For the physicist, Helmut Satz, this is nothing less than a second Copernican Revolution. From a philosophical point of view, this recognition reiterates the fact that there is nothing about the external world that we can claim to „know“ with absolute certainty. The pragmatism here expounded is thus confirmed by science itself and in this respect one is fully justified in citing invoking the seminal recognition’s of Parmenides, who along with Heraclitus and Socrates, was a major influence on Plato. With respect to God and life after death, according to European Pragmatism, truth is that which is useful and which enables us to survive and this includes the question of whether and in what form Gods exists and whether there is a life after death.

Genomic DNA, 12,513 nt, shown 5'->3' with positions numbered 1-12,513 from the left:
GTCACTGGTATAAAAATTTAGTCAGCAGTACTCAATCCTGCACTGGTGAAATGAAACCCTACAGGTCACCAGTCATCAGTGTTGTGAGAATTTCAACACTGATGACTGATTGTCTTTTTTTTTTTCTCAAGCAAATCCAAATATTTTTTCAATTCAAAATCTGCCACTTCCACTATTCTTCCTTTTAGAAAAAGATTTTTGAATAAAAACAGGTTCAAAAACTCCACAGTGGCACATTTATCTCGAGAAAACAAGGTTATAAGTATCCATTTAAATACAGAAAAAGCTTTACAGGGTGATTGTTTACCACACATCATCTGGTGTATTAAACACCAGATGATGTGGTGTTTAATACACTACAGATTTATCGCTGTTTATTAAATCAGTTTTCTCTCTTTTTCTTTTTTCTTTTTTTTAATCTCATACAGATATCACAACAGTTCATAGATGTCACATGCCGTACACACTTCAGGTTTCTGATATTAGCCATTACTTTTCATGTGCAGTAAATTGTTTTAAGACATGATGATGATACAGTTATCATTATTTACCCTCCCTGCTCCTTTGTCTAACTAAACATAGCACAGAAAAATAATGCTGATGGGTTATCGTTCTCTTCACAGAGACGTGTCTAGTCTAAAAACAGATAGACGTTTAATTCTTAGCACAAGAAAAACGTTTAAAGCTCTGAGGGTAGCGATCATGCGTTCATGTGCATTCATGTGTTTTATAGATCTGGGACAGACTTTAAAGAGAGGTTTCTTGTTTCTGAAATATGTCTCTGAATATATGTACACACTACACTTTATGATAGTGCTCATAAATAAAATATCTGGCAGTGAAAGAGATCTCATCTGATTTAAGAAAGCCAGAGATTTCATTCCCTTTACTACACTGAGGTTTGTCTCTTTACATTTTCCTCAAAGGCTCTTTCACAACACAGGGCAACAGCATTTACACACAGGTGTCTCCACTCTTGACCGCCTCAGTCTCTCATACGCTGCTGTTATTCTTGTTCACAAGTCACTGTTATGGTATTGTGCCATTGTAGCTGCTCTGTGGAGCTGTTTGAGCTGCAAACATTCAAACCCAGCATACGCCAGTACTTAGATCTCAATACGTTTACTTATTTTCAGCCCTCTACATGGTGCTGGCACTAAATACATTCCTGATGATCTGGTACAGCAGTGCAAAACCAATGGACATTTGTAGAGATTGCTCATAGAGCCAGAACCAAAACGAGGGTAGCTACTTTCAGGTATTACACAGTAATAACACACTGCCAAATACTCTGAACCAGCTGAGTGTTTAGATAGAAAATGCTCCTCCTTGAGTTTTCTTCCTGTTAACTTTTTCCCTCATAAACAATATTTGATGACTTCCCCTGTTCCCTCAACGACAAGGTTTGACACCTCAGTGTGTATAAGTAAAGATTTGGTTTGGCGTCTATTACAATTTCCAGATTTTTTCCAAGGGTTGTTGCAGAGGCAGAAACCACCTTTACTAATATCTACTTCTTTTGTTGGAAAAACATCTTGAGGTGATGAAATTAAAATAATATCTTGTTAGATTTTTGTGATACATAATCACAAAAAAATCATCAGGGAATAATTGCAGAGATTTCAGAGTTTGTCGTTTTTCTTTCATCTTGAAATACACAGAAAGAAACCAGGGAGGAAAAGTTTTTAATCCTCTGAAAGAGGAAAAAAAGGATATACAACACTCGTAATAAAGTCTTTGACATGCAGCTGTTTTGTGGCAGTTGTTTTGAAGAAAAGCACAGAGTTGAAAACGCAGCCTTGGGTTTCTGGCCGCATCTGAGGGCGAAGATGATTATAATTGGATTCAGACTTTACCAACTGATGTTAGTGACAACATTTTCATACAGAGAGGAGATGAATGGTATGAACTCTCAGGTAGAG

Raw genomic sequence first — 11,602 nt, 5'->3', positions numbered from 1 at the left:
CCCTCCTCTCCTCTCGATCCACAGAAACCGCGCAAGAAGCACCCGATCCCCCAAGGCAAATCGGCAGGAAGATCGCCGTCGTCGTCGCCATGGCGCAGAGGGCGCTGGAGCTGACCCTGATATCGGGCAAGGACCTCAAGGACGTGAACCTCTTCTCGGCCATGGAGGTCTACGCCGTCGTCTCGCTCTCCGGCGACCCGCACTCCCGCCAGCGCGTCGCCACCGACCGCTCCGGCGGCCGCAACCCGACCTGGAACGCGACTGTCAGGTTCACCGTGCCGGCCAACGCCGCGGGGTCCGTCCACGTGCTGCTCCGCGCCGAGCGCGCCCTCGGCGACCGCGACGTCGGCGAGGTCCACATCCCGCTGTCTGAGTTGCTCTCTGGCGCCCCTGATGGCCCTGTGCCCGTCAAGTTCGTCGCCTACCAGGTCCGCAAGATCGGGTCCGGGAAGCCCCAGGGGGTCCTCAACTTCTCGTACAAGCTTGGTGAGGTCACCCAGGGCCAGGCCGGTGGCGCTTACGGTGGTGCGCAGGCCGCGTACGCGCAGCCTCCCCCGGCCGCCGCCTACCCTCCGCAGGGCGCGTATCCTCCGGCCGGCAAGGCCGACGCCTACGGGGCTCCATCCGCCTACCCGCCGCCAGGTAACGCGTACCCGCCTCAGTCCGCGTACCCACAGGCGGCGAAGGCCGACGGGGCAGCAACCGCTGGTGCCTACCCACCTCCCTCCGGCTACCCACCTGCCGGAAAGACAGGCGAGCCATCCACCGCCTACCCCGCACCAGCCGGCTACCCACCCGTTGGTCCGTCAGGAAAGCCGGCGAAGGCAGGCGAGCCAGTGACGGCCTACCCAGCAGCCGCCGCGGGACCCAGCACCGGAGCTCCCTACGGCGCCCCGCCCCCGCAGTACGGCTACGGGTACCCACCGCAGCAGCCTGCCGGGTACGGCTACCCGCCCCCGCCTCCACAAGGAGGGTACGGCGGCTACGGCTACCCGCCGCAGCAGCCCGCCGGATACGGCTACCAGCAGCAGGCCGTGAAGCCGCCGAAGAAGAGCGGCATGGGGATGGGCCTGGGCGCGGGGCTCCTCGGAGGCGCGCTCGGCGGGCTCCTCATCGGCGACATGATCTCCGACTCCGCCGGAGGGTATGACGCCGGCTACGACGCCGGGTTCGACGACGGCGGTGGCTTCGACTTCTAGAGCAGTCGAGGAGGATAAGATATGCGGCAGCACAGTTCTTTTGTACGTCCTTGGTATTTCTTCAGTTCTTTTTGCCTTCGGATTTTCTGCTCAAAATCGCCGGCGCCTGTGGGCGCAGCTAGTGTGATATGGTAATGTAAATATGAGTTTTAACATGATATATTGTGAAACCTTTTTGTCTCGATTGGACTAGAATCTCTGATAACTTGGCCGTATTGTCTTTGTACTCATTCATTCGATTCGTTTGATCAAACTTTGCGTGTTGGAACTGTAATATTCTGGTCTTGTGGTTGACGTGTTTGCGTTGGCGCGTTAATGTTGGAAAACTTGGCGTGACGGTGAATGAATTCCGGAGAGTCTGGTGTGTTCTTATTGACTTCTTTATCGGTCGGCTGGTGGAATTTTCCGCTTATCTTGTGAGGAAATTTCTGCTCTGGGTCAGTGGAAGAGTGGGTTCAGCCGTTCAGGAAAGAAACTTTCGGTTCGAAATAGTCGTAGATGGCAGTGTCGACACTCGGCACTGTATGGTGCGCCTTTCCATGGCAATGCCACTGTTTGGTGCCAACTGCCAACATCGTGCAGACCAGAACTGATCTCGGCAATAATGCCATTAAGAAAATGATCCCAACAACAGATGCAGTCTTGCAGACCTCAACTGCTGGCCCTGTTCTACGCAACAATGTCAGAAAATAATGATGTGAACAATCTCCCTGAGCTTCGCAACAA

As stated at the beginning of this essay, given the state of the environment today, one can conclude that the over simplistic materialist view of the world held by many people today, along with the absurdly primitive idea that the only thing that counts in life is money, is not true for the simple reason that it is causing us to destroy our environmental niche and with it ourselves. One World Pragmatism is thus intended as a pragmatically based alternative in which the non-linear and fragile nature of our environment is implicit. Anthropologically, the importance of a shared set of values for a society is shown by a recent investigation headed by Patrick Savage at Oxford University. Here data drawn from the last 10,000 years was gathered and 414 different societies from 30 different global regions were analysed. The results show that powerful moralising gods and supernatural proto-social mechanisms such as the Buddhist Karma, were almost always a feature of societies in which there were a million or more people. Instead of being driven by fear, as previously thought, the researchers see beliefs in which morals were integral, as being the common bond which enabled different ethnic elements to co-operate, this being the necessary prerequisite for the emergence of a complex society. From the point of view of the societies concerned, the partaking in a shared sense of identity is more important that the degrees of religious conviction held by individuals. As life forms become ever more complex so the nature of problems that require dealing with also become more complex. As individuals and as a society, the point of life is to seek that which is good. Drawing from pragmatism, one can say that the purpose of life for beings such as ourselves, equipped with what scientists call „higher-order consciousness“, is to believe, search and to create. Returning to Gödel, one can see his proof of God as a mathematical equivalent of what the Oxford University investigation arrived at through anthropological comparison. The bottom line is that we must re-discover for ourselves the long forgotten truth that through belief, we can work towards something and setting out on a search, if we are persistent enough and refuse to give up, we can create and find what we are looking for. In this way, through faith and through the above experiments, we can escape the crippling nihilism of modernism and strive for understanding of that which we are a part of and which enables us to be. In the words of Albert Einstein: